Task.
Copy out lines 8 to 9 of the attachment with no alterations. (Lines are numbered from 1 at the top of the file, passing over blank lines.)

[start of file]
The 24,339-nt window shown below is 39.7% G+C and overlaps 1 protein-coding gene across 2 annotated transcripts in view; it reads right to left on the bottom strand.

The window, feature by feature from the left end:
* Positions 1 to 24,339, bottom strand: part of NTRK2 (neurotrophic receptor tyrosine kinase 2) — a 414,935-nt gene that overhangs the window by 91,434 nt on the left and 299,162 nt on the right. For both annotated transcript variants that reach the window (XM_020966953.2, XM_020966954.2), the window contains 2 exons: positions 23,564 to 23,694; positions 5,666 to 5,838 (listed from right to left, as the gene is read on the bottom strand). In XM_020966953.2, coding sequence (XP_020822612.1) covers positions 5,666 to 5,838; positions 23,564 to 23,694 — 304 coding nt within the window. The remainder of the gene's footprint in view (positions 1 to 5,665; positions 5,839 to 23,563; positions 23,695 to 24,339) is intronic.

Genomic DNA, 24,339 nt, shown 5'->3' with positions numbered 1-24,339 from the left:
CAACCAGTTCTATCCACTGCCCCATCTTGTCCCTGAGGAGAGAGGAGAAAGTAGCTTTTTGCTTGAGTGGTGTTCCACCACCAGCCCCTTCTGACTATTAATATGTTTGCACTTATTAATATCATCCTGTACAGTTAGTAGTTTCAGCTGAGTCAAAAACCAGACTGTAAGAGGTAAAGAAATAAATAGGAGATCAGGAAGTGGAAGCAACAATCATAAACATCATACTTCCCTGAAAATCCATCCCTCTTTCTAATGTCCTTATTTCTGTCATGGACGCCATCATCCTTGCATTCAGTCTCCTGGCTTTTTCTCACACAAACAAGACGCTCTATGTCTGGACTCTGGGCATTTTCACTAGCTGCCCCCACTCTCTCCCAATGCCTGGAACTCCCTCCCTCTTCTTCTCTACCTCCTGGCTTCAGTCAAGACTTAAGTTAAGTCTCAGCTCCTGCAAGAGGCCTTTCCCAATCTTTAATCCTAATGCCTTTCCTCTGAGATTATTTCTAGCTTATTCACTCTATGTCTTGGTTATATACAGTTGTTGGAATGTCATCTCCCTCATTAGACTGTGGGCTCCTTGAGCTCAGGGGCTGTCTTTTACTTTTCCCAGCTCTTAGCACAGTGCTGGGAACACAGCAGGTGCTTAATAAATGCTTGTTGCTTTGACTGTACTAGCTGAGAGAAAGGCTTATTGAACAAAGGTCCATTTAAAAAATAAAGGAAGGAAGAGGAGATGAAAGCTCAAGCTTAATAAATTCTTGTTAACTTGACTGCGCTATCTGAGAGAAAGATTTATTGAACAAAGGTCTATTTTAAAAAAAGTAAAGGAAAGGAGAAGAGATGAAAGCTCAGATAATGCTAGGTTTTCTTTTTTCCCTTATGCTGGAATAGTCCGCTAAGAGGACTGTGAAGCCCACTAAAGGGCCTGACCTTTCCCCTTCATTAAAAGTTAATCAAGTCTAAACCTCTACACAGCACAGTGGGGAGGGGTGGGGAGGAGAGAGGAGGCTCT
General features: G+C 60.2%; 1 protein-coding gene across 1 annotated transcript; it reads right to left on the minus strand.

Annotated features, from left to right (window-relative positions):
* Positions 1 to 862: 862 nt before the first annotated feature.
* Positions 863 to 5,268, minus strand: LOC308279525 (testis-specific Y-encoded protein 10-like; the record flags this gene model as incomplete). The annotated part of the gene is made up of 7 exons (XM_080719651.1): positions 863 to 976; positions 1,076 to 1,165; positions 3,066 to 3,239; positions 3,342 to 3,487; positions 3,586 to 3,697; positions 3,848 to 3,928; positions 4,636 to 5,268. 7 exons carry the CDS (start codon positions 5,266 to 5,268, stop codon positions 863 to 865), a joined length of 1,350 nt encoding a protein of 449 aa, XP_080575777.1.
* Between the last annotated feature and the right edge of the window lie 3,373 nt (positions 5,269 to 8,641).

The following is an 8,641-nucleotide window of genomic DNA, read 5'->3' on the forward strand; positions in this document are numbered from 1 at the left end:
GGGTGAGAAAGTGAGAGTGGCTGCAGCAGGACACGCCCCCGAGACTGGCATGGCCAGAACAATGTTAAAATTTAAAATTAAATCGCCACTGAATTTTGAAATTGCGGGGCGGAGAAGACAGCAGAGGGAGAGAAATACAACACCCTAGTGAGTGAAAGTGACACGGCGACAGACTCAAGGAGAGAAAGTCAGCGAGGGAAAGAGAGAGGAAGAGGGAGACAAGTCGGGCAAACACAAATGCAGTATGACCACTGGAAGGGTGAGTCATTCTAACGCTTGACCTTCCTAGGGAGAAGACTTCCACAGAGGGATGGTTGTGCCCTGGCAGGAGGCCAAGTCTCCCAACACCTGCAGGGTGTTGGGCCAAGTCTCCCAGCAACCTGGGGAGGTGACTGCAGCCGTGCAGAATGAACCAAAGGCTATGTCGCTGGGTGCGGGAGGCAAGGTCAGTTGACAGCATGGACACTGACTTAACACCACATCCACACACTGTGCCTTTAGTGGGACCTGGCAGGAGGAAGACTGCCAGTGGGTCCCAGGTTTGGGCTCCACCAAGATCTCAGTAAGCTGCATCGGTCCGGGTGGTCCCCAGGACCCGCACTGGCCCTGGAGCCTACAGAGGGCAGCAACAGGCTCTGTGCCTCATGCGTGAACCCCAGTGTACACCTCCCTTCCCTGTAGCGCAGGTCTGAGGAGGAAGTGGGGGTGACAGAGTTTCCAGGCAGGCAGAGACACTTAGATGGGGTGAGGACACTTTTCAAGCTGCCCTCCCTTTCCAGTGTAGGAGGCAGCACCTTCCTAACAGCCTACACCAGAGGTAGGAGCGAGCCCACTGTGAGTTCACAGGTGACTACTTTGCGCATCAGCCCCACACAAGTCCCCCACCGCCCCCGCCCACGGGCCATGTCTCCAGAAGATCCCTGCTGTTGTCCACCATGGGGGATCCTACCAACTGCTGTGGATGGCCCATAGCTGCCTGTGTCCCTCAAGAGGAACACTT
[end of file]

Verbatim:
* Positions 1 to 862: 862 nt before the first annotated feature.
* Positions 863 to 5,268, minus strand: LOC308279525 (testis-specific Y-encoded protein 10-like; the record flags this gene model as incomplete). The annotated part of the gene is made up of 7 exons (XM_080719651.1): positions 863 to 976; positions 1,076 to 1,165; positions 3,066 to 3,239; positions 3,342 to 3,487; positions 3,586 to 3,697; positions 3,848 to 3,928; positions 4,636 to 5,268. 7 exons carry the CDS (start codon positions 5,266 to 5,268, stop codon positions 863 to 865), a joined length of 1,350 nt encoding a protein of 449 aa, XP_080575777.1.